Burlotto Barolo Vigneto Monvigliero 2006
Like his ancestors, Fabio approaches Monvigliero in a way that is both classical and idiosyncratic— to extract the vineyard's essential greatness. At the core of this technique is a gentle crushing of all the grapes by foot, an incredible 60-day maceration on the skins and, of course, long aging in large wood botti. It's an approach virtually unheard of today, yet its brilliance is revealed in every glass of this unique Barolo. In fact, Monvigliero's magic must have as much to do with the technique as it does the vineyard's relatively high altitude or the 45-year-old vines in limestone- rich soil.
The foot treading avoids the problem of mechanical extraction: breaking the seeds and tannins, which causes bitterness. It also explains how Monvigliero's fruit can withstand sixty days of skin contact—a practice that once flourished in the Langhe's greatest cellars but vanished
by the 1980s. The combination of foot treading, long maceration and traditional botte aging produces a wine of powerful structure, but with an ethereally delicate mouthfeel.
Critical AcclaimAll Vintages
This historic G.B Burlotto estate, located in the commune of Verduno in the Barolo DOCG, was established by Giovan Battista Burlotto, il Commendatore, in the mid-18th century, during whic time it earned the distinguished titles of “Supplier to the Savoy Royal Household” and “The Only Supplier to the Duke of Abruzzi’s Artic Expedition to the North Pole.” Burlotto distinguished himself by introducing the practice of selling bottled wine bearing his estate’s name (in the manner of French châteaux) at a time when it was customary practice to sell wine in cask. It is speculated that the Savoy court’s regard for the wines of Verduno enabled such formidable innovation, though Burlotto’s wines were lauded on the international scene as well.
The estate is comprised of 30 acres, 24 of which are situated in the commune of Verduno, the site of the famous Monvigliero cru, which is noted for its wholly southfacing position and soil of white marl. Burlotto’s Monvigliero bottling is the estate’s signature wine; in fact, Burlotto sourced his Nebbiolo almost exclusively from this cru. Of the remaining six acres, 3 1/2 are located in Barolo’s famed Cannubi Vineyard (with the other 2 1/2 belonging to the Roddi commune). The Cannubi Vineyard enjoyed prestige prior to the production of Barolo and its positioning, in the manner of a Burgundy grand cru, has never been diminished. In fact, it is widely regarded as Barolo’s premier vineyard, yielding fruit that realizes outstanding qualitative consistency. Of particular interest is the fact that the Langhe’s oldest bottling is labeled ‘Cannubi 1752.’ The estate’s other Barolos, Annata, Acclivi, and Neirane, represent multisource bottling.
The estate remains family-owned and is currently under the direction of Burlotto’s great-niece, Mariana Burlotto, and her husband, Giuseppe Alessandria. While their son, Fabio, has introduced modern techniques, they have served to enhance the qualitative achievement of this estate’s traditionally oriented wines. In addition to the aforementioned Barolos, the winery produces Dolcetto, Barbera, and several wines under the Langhe DOC appellation.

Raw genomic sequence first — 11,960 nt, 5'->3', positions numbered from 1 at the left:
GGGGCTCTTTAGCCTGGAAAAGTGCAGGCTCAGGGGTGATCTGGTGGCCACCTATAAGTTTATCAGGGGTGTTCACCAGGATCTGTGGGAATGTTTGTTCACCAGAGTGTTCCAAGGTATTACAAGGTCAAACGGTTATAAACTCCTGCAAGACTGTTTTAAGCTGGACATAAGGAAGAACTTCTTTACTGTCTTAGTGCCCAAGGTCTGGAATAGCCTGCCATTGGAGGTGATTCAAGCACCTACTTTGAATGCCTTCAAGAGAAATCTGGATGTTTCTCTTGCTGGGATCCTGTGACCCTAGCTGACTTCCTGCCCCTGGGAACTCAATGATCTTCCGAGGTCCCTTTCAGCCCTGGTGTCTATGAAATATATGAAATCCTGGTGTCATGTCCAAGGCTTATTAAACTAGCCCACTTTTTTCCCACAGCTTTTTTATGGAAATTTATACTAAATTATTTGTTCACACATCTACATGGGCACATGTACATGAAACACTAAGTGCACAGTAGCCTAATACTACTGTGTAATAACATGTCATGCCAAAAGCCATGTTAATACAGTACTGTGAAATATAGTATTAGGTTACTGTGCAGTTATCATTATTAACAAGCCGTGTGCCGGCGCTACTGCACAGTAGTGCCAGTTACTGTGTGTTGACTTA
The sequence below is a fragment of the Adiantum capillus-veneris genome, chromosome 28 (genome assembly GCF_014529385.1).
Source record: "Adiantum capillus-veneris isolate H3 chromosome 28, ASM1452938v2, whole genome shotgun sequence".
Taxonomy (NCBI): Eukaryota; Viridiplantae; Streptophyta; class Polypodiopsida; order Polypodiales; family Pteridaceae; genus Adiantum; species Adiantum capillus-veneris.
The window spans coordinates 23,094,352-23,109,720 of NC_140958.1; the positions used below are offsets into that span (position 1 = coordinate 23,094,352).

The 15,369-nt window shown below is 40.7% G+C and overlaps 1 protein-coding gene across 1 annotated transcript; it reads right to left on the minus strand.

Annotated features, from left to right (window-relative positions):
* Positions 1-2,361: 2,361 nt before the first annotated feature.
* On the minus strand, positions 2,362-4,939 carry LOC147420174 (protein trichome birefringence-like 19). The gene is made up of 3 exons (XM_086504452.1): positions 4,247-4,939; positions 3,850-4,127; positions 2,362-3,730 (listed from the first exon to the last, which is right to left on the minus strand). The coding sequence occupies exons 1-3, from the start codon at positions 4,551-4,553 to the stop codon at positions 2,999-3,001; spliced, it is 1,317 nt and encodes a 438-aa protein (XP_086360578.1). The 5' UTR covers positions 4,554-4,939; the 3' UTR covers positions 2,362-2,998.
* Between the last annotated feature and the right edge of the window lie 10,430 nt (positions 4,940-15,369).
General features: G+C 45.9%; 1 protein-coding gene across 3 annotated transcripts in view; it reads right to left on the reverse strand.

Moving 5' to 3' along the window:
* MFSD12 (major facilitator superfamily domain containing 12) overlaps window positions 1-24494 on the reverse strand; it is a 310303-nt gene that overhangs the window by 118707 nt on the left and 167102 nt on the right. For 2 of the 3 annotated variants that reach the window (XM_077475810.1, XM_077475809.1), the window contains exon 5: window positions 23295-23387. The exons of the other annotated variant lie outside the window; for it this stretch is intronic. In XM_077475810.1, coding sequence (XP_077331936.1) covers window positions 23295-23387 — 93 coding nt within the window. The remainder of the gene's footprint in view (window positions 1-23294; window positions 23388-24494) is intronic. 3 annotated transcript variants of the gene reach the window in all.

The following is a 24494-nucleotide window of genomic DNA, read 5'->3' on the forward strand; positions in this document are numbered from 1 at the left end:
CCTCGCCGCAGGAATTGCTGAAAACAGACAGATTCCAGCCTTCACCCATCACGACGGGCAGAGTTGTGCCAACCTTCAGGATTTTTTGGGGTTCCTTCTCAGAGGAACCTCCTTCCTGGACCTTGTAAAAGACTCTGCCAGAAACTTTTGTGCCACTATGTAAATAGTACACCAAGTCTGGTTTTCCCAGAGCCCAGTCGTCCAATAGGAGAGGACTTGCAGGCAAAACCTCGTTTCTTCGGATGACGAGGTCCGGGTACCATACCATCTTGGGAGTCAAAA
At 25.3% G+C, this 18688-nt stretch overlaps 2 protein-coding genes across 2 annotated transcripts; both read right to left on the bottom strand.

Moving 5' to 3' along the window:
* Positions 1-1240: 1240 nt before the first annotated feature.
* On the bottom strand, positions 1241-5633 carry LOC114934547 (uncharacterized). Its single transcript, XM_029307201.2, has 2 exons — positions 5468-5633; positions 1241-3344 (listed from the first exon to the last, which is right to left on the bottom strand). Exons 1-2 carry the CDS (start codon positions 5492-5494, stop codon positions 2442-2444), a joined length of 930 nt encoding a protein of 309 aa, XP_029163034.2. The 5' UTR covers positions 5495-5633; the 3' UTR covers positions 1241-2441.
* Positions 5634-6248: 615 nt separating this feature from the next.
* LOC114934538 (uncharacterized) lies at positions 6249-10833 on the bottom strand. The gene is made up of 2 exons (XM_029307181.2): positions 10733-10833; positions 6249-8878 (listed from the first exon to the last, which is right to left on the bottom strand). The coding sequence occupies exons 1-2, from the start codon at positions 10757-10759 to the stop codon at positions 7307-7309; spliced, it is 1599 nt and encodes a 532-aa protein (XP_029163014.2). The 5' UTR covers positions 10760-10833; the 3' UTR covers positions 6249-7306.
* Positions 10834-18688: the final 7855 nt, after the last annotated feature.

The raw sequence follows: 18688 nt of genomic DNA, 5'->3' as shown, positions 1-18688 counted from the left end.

The center of the production of the world’s most exclusive and age-worthy red wines made from Nebbiolo, the Barolo wine region includes five core townships: La Morra, Monforte d’Alba, Serralunga d’Alba, Castiglione Falletto and the Barolo village itself, as well as a few outlying villages. The landscape of Barolo, characterized by prominent and castle-topped hills, is full of history and romance centered on the Nebbiolo grape. Its wines, with the signature “tar and roses” aromas, have a deceptively light garnet color but full presence on the palate and plenty of tannins and acidity. In a well-made Barolo wine, one can expect to find complexity and good evolution with notes of, for example, strawberry, cherry, plum, leather, truffle, anise, fresh and dried herbs, tobacco and violets.
There are two predominant soil types here, which distinguish Barolo from the lesser surrounding areas. Compact and fertile Tortonian sandy marls define the vineyards farthest west and at higher elevations. Typically the Barolo wines coming from this side, from La Morra and Barolo, can be approachable relatively early on in their evolution and represent the “feminine” side of Barolo, often closer in style to Barbaresco with elegant perfume and fresh fruit.
On the eastern side of the Barolo wine region, Helvetian soils of compressed sandstone and chalks are less fertile, producing wines with intense body, power and structured tannins. This more “masculine” style comes from Monforte d’Alba and Serralunga d’Alba. The township of Castiglione Falletto covers a spine with both soil types.
The best Barolo wines need 10-15 years before they are ready to drink, and can further age for several decades.
Responsible for some of the most elegant and age-worthy wines in the world, Nebbiolo, named for the ubiquitous autumnal fog (called nebbia in Italian), is the star variety of northern Italy’s Piedmont region. Grown throughout the area, as well as in the neighboring Valle d’Aosta and Valtellina, it reaches its highest potential in the Piedmontese villages of Barolo, Barbaresco and Roero. Outside of Italy, growers are still very much in the experimentation stage but some success has been achieved in parts of California. Somm Secret—If you’re new to Nebbiolo, start with a charming, wallet-friendly, early-drinking Langhe Nebbiolo or Nebbiolo d'Alba.